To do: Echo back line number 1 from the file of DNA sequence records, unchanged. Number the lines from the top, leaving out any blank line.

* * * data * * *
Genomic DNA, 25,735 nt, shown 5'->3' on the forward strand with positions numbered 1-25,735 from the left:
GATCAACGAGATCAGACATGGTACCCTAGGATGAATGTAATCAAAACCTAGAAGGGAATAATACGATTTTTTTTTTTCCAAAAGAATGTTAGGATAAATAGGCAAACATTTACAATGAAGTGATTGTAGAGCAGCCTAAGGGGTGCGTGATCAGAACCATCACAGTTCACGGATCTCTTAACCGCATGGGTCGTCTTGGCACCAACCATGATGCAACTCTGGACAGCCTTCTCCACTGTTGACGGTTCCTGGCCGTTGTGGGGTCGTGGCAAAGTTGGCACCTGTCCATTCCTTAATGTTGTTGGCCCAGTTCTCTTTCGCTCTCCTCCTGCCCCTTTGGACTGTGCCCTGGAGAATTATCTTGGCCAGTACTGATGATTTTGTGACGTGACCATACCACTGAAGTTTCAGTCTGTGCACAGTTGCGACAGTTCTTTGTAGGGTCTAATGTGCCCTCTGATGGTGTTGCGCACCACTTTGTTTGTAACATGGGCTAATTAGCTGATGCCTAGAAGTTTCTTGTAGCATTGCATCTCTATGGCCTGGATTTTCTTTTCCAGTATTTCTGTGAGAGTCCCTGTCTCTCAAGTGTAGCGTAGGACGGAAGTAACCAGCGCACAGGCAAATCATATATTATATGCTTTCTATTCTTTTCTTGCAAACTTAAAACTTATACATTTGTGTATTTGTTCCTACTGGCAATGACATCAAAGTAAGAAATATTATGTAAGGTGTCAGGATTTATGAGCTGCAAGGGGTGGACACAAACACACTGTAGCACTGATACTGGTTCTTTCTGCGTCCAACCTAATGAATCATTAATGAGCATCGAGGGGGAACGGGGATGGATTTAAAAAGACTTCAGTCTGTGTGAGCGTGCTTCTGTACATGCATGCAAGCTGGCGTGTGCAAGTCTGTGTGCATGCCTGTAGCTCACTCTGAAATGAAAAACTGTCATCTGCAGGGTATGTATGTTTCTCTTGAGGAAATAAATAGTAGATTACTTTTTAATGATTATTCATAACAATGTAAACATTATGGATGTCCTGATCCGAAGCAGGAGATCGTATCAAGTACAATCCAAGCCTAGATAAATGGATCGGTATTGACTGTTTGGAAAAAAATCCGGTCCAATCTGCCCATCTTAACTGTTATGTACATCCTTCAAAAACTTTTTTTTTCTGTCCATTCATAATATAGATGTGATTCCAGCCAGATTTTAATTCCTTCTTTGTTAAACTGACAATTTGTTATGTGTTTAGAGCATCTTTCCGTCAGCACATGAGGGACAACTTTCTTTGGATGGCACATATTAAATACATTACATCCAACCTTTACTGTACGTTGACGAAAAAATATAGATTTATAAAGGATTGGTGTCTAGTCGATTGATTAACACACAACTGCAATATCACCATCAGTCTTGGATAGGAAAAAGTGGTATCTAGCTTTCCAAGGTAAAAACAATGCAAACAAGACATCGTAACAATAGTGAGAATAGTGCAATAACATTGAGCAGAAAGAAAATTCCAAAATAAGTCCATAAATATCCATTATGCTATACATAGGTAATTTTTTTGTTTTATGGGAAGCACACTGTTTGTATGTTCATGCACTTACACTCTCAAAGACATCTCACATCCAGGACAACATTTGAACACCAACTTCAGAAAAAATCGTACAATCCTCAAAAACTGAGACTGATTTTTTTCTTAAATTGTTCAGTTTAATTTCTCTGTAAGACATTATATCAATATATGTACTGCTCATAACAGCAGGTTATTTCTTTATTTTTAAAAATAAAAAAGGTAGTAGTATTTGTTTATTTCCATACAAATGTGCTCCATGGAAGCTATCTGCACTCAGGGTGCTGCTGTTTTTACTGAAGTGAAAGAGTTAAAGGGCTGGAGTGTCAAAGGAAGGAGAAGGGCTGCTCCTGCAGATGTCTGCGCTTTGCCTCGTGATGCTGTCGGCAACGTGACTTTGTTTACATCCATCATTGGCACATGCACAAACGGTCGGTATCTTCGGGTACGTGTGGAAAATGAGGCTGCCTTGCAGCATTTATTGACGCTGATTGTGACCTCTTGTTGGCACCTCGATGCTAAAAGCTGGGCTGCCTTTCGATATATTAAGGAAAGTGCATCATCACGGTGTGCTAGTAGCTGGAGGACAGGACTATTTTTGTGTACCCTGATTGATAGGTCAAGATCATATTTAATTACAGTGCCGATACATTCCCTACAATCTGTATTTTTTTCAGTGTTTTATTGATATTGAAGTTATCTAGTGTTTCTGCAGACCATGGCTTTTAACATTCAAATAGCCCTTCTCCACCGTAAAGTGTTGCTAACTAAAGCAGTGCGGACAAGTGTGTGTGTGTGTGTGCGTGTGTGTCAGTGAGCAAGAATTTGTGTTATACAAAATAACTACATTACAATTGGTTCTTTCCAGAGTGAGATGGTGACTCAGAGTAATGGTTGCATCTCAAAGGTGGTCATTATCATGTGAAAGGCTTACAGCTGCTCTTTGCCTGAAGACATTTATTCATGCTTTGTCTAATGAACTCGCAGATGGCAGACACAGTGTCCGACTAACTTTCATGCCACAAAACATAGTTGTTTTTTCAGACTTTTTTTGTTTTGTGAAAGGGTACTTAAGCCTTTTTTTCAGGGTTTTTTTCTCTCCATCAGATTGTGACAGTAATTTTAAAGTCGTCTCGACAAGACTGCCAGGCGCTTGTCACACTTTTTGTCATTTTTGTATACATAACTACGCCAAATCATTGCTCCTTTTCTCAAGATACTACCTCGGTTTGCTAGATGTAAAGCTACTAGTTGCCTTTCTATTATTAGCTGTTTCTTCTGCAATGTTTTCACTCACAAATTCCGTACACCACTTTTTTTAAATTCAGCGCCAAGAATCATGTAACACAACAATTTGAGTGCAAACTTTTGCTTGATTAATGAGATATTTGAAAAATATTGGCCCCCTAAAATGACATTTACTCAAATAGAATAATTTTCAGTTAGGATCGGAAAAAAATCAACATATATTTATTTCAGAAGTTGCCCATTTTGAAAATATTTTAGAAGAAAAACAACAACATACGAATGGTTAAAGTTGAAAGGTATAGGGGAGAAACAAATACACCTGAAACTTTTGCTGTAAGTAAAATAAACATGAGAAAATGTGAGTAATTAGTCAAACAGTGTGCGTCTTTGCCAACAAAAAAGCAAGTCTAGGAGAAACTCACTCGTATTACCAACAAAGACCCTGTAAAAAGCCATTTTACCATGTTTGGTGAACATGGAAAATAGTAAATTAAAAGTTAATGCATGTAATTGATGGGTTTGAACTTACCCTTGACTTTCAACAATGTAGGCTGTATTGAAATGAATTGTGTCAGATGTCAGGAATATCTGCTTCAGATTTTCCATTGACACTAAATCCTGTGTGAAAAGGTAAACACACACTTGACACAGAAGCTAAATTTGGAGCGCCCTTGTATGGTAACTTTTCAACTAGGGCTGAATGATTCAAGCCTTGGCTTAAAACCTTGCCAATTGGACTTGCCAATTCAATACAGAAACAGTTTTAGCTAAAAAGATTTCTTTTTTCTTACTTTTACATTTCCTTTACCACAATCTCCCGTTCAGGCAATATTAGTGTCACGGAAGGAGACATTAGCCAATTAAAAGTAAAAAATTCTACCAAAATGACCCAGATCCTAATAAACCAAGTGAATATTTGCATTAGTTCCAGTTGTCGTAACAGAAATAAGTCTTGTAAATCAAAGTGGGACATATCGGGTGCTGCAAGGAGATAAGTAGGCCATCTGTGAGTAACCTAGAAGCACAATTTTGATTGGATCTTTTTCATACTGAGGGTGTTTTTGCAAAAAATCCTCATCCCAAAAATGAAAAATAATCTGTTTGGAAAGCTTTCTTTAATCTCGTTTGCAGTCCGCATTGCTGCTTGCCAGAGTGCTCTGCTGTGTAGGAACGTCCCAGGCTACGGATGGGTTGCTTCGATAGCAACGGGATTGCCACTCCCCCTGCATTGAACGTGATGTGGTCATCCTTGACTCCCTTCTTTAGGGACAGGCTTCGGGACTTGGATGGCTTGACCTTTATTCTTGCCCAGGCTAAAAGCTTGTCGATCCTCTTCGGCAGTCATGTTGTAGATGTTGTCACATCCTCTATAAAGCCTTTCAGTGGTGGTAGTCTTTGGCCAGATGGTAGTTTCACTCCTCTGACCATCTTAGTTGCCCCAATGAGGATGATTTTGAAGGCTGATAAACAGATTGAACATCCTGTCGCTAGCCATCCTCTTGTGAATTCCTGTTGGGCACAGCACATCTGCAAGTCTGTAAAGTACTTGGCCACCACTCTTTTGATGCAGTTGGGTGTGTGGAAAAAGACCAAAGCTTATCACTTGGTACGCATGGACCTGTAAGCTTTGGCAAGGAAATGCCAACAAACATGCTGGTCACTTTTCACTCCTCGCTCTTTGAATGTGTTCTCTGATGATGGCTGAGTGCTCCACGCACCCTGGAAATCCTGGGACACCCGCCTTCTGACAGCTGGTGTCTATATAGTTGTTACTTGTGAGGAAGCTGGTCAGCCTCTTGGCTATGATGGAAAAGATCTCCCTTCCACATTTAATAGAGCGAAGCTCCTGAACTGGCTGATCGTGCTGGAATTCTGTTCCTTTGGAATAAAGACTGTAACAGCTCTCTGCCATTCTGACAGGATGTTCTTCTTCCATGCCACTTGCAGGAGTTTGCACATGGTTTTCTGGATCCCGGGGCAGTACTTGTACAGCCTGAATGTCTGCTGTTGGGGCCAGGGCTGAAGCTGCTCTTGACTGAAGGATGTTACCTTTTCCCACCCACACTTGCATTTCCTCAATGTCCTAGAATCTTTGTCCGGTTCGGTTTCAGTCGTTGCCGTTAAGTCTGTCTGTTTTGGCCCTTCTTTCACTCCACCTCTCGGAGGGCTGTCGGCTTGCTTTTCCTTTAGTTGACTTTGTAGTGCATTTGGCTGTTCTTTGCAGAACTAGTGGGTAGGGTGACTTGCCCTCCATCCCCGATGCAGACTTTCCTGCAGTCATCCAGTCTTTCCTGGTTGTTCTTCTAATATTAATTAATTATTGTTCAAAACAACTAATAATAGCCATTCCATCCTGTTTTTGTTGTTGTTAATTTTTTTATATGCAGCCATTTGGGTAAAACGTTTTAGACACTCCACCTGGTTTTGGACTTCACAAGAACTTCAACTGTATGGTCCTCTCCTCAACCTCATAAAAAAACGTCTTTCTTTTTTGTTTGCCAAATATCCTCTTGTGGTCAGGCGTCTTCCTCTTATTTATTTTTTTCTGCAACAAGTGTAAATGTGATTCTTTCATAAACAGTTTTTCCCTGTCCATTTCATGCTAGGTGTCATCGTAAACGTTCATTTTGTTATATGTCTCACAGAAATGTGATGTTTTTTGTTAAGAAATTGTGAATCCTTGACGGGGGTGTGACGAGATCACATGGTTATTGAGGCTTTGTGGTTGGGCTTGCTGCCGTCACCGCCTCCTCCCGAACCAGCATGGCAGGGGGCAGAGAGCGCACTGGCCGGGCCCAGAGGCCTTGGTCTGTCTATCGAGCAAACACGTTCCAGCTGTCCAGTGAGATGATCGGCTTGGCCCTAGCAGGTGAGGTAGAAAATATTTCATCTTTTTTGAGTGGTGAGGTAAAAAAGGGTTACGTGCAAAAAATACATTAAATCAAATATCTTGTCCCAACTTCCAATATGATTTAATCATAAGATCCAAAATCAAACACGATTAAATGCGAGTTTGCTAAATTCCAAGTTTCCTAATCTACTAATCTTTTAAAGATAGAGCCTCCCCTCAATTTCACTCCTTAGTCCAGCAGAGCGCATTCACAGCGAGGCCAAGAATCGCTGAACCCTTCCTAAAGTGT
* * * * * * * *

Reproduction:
Genomic DNA, 25,735 nt, shown 5'->3' on the forward strand with positions numbered 1-25,735 from the left: